Joy Casnovsky, MPAff
Sustainable Food Center
The Tipping Points Program explores the complexities of local food systems. Grantees collaborate with community organizations in five US cities to model aspects of regional food systems to reduce food insecurity, improve health and enhance economic outcomes.
This program is no longer accepting applications
Health is linked to regional food systems and environment, but not all food systems are created equally. Many low-income residents in American cities lack access to affordable, nutritious foods.
The Tipping Points Program supports projects that identify leverage, or tipping, points in food systems where specific changes can improve overall community health and the economy.
In May 2018, we awarded five grants to multidisciplinary research teams to build mathematical and computational models of how factors and interventions within local food systems interact. Our grantees investigate:
The coronavirus (COVID-19) pandemic is highlighting food system deficiencies and the fragility of emergency food systems. We expanded existing grants to Feeding America and five Tipping Points Program awardees to assess how food systems and especially emergency food systems, operate and adapt in times of stress.
We saw an opportunity for the Tipping Point grantees to use Feeding America’s data to expand their existing models. We awarded a total of $482,642 to the five grantees to examine the trade-offs associated with policy and programming interventions in response to COVID-19.
Sustainable Food Center
In Austin, Texas, the city health department funded Fresh for Less farm stands, mobile markets and healthy corner stores to increase access to affordable, healthy foods. We provided a $996,560 grant to Sustainable Food Center and Fresh for Less to study fruit and vegetable purchasing and consumption, food security and obesity. The research team also examines how long it takes for the community to adopt a new intervention.
Austin Public Health Matched FFAR's
University at Albany
City-level food recovery programs are vast networks of overlapping delivery and incentive systems that, when inefficient, fail to get fresh nutritious foods to underserved people. With a $433,152 FFAR grant, Dr. Feingold and her University at Albany team evaluate the components of fresh produce recovery and redistribution in Albany, New York. This research is also identifying local inefficiencies, opportunities for growth and system resilience through dynamic modeling.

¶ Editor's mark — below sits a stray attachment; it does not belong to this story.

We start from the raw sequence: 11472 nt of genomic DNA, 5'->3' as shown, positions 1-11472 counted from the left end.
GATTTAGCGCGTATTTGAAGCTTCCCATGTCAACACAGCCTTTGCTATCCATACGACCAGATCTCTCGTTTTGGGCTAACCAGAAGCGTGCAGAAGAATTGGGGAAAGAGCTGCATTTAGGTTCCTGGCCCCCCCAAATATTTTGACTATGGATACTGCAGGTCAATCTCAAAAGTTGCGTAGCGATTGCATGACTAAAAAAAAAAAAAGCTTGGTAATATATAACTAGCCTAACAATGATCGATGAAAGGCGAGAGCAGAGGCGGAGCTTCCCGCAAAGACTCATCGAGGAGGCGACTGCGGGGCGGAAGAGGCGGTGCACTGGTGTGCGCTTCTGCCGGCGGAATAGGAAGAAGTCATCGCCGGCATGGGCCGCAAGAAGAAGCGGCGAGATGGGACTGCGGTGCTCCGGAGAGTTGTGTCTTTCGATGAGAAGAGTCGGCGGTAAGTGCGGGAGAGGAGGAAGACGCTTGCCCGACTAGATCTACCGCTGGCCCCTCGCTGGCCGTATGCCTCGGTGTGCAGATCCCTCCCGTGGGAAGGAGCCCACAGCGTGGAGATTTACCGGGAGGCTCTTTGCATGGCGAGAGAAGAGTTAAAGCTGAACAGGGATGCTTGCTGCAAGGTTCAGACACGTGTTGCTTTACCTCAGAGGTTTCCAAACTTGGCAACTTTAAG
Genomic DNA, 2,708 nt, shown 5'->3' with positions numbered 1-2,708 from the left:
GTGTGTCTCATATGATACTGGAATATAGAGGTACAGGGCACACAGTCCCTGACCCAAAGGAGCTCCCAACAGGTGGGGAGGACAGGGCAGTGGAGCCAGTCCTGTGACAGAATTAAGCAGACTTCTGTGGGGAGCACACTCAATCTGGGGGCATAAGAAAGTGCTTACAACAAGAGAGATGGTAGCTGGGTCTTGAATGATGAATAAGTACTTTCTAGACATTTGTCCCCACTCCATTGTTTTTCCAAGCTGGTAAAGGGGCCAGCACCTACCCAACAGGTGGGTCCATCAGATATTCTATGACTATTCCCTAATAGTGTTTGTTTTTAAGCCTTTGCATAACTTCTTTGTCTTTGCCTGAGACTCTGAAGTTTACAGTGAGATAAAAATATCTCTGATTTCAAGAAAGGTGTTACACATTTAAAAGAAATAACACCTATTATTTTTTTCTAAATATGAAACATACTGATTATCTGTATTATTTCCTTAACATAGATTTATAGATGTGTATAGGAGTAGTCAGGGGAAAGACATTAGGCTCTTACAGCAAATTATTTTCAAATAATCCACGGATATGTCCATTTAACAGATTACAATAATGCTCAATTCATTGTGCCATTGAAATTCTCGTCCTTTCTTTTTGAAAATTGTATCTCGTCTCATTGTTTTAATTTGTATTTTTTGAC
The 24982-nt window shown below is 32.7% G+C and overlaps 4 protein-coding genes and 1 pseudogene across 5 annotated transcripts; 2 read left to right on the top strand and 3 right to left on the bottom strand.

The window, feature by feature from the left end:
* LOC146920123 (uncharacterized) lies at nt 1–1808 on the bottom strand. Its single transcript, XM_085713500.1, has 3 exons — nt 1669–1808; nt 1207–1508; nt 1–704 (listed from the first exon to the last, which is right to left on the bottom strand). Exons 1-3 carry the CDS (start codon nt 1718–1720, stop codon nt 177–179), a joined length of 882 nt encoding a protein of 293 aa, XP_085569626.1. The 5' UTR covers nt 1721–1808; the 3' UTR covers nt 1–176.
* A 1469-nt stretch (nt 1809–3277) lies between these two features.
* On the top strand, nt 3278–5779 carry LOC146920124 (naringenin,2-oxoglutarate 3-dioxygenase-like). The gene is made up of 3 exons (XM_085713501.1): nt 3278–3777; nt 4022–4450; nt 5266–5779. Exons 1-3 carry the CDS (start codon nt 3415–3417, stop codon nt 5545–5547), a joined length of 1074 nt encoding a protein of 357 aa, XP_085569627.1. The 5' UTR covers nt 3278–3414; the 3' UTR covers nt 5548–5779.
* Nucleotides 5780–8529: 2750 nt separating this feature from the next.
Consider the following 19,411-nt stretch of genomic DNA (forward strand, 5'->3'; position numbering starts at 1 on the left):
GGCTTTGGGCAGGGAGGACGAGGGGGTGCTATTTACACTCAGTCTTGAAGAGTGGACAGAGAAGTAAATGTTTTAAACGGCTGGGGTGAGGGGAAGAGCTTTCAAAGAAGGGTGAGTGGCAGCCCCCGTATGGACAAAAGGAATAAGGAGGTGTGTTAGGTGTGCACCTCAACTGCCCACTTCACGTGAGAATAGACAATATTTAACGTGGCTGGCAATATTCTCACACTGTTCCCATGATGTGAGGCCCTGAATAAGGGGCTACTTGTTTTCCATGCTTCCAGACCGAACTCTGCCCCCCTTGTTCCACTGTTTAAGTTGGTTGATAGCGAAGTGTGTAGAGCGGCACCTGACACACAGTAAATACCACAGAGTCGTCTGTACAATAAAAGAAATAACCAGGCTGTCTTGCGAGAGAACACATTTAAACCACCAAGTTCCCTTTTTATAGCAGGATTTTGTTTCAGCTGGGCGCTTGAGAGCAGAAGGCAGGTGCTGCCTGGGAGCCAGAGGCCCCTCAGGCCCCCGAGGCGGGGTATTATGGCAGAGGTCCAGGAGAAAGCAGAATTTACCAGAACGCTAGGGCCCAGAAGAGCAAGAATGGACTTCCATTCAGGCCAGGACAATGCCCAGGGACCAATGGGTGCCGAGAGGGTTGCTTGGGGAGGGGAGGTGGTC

Case Western Reserve University School of Medicine
Many cities have initiatives to combat nutrition inequality. However, these programs are often separate and distinct even in the same city. With a FFAR grant of $936,418, Dr. Friedman and Case Western Reserve University researchers are developing decision-making tools to maximize the equitable impact of food systems efforts in Cleveland, Ohio. The team is exploring the interdependent relationships of existing initiatives within the food system.
Albert Einstein College of
Michigan State University
Due to Flint, Michigan’s economic decline, aid from all levels of government and various organizations poured in to decrease rates of food insecurity and malnutrition. Dr. Gray, Dr. Laura Schmitt-Olabisi and other Michigan State University researchers received a $1 million FFAR grant to determine how interventions from government and external organizations can use resources more efficiently to promote healthy and affordable food access in Flint.
Colorado State University
Cities across the country are increasingly promoting food policies to support vibrant, healthy communities. However, little research examines how these policies also support the entire region. Dr. Jablonsky and Colorado State University researchers received a $1 million FFAR grant to study how the proposed goals of the Denver Food Vision impact urban food security and health, as well as regional environmental, economic and farm viability outcomes.
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